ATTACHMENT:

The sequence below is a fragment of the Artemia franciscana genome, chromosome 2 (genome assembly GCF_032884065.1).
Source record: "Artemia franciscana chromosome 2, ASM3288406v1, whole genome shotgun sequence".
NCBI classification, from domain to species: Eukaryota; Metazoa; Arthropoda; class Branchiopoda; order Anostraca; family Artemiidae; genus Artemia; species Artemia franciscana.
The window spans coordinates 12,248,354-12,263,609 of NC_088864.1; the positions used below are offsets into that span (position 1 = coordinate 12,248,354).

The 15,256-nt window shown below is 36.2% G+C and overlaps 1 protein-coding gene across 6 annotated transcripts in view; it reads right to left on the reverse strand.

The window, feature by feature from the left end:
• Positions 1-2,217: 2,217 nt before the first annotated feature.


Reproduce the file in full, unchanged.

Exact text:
The sequence below is a fragment of the Artemia franciscana genome, chromosome 2 (genome assembly GCF_032884065.1).
Source record: "Artemia franciscana chromosome 2, ASM3288406v1, whole genome shotgun sequence".
NCBI classification, from domain to species: Eukaryota; Metazoa; Arthropoda; class Branchiopoda; order Anostraca; family Artemiidae; genus Artemia; species Artemia franciscana.
The window spans coordinates 12,248,354-12,263,609 of NC_088864.1; the positions used below are offsets into that span (position 1 = coordinate 12,248,354).

The 15,256-nt window shown below is 36.2% G+C and overlaps 1 protein-coding gene across 6 annotated transcripts in view; it reads right to left on the reverse strand.

The window, feature by feature from the left end:
• Positions 1-2,217: 2,217 nt before the first annotated feature.